Time for Change: A place for black women at the top?

Sandra Kerr OBE, National Director, Race for Opportunity, the race equality campaign from Business in the Community, the Prince’s Responsible Business Network.

Last week research was published in the US which found that whilst black women want top jobs, they’re not getting them. Instead, they are facing a double whammy of the gender glass ceiling and racial barriers preventing them achieving their career goals. Whilst 22 per cent of black women said they wanted a powerful job and 43 per cent were confident they could succeed in these roles, 44 per cent felt stalled in their careers and 55 per cent were unsatisfied with their rate of promotion.

The research echoes many of our own findings. Race for Opportunity’s Race to Progress report found that career progression was important to Black British African’s more than any other demographic group in the UK with 94% of this ethnic minority group stating it was very/fairly important. This said they are not visible in and UK FTSE 100 boardroom.

However, in 2014, our Gender and Race Benchmark showed that BAME women were the least likely group to hold executive directorships and non-executive directorships. BAME employees are also less likely to be identified as ‘high potential’ or be selected for leadership training overall. Race for Opportunity’s Race at the Top report suggested that, due to the lack of progression opportunities, many BAME people were choosing to start their own businesses – particularly women – Race for Opportunity’s  BAME Women and Enterprise factsheet highlights that 1 in 5 of all BAME women in self-employment in the UK (2014) are from the Black African/Caribbean background – yet they were concentrated in sectors such as transport, retail, distribution and healthcare, suggesting BAME employees are not breaking into higher-paid non-traditional sectors.

So how can employers ensure they are identifying talented BAME women and ensuring they have opportunities to progress? We need more Inclusive Leaders.  They can be enormously beneficial in helping managers to provide this support and make the most of all their employees’ diverse skills and talents. Reciprocal and Reverse Mentoring can be hugely beneficial for senior leaders to gain a better understanding of some of the barriers and blockers that exist for Black Women that they may have not experienced.  Sponsorship and Advocacy from senior leaders – something I have personally experienced a number of times - is also something that has power to open doors and break down barriers. Look at wider experience and voluntary activities that demonstrate evidence of leadership capability. Monitoring stages of the promotion process and transparency on how appointments are made ensures everyone has a fair chance to apply for opportunities.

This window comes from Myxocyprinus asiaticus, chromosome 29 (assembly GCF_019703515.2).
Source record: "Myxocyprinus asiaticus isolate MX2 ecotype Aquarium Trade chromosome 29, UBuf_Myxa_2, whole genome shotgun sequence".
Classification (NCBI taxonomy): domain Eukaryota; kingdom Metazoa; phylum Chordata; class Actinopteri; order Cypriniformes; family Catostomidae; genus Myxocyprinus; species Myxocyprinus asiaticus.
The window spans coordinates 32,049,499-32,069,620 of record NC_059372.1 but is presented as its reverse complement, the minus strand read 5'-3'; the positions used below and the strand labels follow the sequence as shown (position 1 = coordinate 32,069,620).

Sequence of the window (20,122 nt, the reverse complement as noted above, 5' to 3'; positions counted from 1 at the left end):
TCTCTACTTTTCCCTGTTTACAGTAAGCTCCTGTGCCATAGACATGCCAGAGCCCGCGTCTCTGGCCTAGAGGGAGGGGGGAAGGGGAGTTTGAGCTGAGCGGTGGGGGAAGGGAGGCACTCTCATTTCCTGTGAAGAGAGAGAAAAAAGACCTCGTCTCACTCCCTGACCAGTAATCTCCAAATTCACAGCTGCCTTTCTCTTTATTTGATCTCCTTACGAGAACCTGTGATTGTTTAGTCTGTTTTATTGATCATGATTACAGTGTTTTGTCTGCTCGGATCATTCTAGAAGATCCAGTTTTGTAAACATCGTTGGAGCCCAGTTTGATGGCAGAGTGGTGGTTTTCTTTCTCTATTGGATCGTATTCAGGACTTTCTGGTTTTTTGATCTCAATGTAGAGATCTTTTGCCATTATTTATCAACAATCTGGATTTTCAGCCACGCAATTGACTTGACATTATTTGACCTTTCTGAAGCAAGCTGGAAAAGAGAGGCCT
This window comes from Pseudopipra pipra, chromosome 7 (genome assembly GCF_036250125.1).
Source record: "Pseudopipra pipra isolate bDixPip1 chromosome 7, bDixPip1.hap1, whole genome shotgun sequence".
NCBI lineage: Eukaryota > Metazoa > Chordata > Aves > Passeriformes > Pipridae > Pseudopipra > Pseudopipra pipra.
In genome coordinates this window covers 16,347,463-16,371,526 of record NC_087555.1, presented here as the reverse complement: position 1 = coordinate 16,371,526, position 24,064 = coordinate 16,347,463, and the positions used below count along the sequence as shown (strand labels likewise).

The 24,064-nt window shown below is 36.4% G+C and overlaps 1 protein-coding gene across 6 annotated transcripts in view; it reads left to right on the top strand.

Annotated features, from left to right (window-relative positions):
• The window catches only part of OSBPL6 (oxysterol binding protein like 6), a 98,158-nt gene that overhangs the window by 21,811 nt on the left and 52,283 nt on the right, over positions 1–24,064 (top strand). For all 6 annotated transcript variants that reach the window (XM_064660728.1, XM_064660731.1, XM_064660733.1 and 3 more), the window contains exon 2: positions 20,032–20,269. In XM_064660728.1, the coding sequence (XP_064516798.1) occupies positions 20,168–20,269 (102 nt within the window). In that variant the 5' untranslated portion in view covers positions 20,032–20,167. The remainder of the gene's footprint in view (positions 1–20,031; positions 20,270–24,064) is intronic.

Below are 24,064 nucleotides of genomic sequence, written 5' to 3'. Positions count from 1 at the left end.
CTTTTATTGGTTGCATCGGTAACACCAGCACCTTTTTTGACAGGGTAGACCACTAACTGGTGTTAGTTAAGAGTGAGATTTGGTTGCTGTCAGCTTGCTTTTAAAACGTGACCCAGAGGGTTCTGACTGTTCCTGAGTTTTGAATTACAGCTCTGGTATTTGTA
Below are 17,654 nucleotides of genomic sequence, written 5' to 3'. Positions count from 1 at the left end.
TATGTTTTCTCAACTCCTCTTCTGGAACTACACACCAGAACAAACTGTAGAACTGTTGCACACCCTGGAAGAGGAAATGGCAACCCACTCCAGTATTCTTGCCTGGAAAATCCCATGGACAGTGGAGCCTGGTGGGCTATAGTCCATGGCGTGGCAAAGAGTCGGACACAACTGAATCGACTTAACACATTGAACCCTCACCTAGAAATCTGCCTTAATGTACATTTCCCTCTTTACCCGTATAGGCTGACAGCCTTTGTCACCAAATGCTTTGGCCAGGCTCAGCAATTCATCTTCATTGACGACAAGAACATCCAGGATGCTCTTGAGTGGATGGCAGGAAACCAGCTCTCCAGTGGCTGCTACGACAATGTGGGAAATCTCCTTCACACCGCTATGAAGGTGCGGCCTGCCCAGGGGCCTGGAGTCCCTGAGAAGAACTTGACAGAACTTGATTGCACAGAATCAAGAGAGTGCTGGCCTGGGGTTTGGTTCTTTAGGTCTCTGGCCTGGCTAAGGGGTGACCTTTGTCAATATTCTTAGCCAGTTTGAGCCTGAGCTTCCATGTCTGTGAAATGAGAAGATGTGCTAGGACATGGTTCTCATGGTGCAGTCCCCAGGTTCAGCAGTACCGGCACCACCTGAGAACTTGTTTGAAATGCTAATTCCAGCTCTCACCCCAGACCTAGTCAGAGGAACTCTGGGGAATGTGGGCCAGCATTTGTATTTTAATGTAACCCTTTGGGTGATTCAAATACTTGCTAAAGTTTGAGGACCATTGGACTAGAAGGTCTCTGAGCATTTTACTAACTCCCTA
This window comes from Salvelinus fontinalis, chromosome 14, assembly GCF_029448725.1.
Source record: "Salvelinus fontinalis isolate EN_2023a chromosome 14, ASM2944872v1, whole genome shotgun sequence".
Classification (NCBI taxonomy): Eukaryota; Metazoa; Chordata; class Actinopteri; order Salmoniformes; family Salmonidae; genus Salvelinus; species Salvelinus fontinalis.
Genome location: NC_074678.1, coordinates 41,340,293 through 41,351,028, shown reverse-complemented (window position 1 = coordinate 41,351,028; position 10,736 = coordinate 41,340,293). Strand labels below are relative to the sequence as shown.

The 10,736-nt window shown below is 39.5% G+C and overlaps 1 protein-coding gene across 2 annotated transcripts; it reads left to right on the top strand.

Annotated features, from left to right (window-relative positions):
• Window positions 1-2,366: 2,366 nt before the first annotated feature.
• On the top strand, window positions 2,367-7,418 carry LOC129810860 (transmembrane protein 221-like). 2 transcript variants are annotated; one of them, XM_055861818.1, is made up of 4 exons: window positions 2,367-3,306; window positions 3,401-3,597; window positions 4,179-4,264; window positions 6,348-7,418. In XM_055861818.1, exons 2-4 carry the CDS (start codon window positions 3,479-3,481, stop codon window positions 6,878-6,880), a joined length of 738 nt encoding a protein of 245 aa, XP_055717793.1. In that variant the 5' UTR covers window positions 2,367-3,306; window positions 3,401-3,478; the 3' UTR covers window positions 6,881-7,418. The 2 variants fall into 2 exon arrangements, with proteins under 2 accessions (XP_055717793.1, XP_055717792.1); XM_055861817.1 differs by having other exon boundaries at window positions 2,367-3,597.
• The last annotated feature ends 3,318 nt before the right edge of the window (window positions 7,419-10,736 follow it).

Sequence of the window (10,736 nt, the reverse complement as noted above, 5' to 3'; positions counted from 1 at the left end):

However, the most important thing is shifting race diversity from an initiative on the margins or something that the ‘employee networks do’ to being at the core of an organisation’s priorities, with objectives and a plan for action owned by leaders and managers. This would send a strong message that to have truly inclusive workplaces, employers must take all aspects of candidates’ diverse experiences into account and ensure that their organisational cultures address these issues, rather than treating BAME groups as one homogenous mass. It’s great to see some of our membership taking the lead on this overlooked issue – Bank of America Merrill Lynch, American Express and Morgan Stanley. We now need even more organisations to step up and demonstrate that they take the issue of inclusion seriously – that means Black Women too - not just for their own benefit, but for that of the clients, customers and communities they serve.